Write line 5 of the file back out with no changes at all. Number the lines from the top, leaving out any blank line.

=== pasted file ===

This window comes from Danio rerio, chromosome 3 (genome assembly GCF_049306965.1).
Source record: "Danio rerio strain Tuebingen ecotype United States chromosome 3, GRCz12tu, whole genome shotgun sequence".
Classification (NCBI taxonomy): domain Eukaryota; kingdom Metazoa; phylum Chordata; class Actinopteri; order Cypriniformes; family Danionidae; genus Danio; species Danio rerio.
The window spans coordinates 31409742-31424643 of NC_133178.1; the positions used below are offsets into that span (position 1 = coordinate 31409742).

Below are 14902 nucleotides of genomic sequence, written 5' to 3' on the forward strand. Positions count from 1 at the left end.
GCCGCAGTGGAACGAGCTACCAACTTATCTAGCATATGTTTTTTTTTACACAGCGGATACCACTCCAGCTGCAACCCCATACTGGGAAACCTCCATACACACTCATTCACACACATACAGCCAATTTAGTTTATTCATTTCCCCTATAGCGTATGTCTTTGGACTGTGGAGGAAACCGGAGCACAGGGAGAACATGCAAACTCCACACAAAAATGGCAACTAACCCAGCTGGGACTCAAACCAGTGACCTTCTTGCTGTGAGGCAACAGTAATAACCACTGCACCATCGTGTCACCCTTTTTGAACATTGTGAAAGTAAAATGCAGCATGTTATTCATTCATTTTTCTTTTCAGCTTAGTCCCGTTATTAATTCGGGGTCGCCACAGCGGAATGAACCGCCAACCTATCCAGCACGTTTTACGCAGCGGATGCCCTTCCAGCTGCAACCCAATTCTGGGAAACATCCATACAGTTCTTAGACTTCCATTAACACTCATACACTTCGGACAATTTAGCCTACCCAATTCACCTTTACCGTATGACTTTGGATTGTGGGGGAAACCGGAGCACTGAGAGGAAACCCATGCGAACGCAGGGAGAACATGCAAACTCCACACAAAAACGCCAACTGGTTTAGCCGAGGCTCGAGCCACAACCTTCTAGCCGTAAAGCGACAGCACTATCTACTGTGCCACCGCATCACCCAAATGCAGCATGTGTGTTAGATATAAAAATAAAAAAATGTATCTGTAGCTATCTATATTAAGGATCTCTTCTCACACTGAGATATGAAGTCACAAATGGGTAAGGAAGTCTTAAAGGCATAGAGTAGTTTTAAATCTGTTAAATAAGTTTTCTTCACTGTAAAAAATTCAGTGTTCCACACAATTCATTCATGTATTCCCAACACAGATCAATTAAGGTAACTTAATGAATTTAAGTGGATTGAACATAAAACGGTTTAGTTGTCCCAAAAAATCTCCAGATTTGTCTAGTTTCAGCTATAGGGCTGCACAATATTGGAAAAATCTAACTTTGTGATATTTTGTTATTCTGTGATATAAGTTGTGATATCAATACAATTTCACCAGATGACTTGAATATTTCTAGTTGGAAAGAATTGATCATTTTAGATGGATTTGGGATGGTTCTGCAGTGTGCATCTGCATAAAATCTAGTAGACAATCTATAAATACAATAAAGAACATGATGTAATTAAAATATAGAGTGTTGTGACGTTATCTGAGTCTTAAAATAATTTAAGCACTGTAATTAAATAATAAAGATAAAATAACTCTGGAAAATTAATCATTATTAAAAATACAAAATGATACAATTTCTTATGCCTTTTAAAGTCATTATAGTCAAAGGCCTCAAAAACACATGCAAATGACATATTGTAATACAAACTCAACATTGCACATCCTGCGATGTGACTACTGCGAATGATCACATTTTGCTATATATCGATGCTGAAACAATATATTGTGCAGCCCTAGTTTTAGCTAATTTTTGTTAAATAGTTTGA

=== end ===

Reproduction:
Below are 14902 nucleotides of genomic sequence, written 5' to 3' on the forward strand. Positions count from 1 at the left end.